Calling a tea a ‘Yellow Mountain Mao Feng’ is a fairly noncommittal method of naming. There are approximately 10,000 individual Chinese Green teas (out of almost 20,000 total kinds of tea). Mao Feng refers to the pluck, (one bud, two leaves) and in this case the grade (if Mao Feng is an ‘A’, Mao Jian (one bud, one leaf) is a ‘AA’ and Hu Yu (single bud) is a ‘AAA’, or something). These three grades are only picked during the first and second flush harvests in the early-to-mid spring. Additionally, Mao Feng, 毛峰, literally means “fur peak” which is an accurate description of the pine-covered Yellow Mountain (Huangshan). My as yet un-researched anthropological definition for Mao Feng is thus “tea picked in the style of Huangshan Maofeng”. In the name, Yellow Mountain refers to the growing region–the Huangshan (黄山) mountain range in southern Anhui. Huangshan is also home to Sparrow’s Tongue (which at least has a distinct name). Anhui itself is known for producing many of China’s most sought-after Greens (including the previously reviewed: Lu’an Guapian and Tai Ping Hou Kui). So in reality, Yellow Mountain Mao Feng doesn’t have a name so much as a designation. ;) If you were to unpack all those meanings into a single name, it’d be something like “Chinese-Green-tea-from-the-Yellow-Mountain-picked-in-the-traditional-style-grade-A-spring-harvest.” >.>
To make it somehow even more exhausting, like any good Chinese tradition, Huangshan Maofeng has its own legend…
According to local legend, a young scholar and a beautiful local girl fell madly in love. A local landowner saw the girl picking tea and wanted her for himself. He forced the girl’s parents to make their daughter marry him. On the night before the wedding, the young girl snuck out of the landowners house only to find that the landowner had murdered the scholar. She went to his grave and cried until she became the rain. The scholar’s body became a tea tree.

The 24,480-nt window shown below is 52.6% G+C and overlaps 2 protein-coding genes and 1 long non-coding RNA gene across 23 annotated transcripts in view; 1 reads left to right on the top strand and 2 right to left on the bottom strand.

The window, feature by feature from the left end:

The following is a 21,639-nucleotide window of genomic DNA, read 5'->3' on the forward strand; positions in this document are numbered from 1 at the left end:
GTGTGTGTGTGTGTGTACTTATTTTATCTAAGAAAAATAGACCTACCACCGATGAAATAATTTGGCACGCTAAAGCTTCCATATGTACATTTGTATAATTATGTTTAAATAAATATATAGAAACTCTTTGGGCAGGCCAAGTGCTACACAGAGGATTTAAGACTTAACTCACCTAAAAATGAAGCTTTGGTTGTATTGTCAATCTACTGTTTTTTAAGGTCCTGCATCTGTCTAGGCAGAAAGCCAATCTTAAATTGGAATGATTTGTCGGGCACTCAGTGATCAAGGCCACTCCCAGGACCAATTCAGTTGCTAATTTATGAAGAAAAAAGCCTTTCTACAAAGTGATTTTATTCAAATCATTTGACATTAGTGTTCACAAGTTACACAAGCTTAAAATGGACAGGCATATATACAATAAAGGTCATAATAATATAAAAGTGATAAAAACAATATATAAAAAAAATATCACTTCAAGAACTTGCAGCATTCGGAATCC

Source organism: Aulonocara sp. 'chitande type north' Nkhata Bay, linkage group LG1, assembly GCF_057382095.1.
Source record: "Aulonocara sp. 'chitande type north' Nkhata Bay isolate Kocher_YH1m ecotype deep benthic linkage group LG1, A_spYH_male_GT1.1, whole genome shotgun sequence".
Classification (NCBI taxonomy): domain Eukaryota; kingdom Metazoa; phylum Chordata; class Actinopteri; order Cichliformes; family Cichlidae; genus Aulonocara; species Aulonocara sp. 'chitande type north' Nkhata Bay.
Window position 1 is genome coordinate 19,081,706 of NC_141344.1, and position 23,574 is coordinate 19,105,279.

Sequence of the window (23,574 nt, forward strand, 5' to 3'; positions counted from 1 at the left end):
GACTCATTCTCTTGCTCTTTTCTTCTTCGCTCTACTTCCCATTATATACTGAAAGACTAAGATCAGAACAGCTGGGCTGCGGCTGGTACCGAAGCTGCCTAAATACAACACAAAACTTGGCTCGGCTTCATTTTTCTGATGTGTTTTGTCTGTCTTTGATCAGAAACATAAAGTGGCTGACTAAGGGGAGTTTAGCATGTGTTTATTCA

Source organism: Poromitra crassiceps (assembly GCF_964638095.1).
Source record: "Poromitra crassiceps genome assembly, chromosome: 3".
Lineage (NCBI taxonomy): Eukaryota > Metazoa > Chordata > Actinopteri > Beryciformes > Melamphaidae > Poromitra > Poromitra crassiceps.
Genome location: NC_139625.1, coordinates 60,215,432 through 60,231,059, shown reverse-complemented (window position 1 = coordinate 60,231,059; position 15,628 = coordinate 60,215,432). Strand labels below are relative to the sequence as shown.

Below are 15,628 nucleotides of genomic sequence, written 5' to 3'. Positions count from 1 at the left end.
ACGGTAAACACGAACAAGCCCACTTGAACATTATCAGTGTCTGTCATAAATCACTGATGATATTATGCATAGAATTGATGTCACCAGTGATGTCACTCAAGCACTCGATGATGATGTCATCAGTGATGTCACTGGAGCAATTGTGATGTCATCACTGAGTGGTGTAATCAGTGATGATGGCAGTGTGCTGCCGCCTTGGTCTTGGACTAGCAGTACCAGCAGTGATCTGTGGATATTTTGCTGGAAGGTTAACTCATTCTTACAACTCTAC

So yes, I know what you’re asking. “Yeah. Wow. That’s all well and good… but none of that actually describes what it tastes like. What is Huangshan Maofeng actually like?” Well, I’m glad you asked. Since they’re cousins from the same mountain, it’s no surprise that Huangshan Maofeng tastes very similar to Sparrow’s Tongue. Which is to say: It has a delicate earthy scent, a highly antioxidant and medium caffeine makeup. It tastes… simultaneously refreshing and a bit acidic. It reminds me a lot of an Oolong, minus the gas. I’m not sure i like it (and would probably opt for Sparrow’s Tongue between the two), but really, being given the chance to experience the real thing in and of itself is fairly amazing, so who cares? xD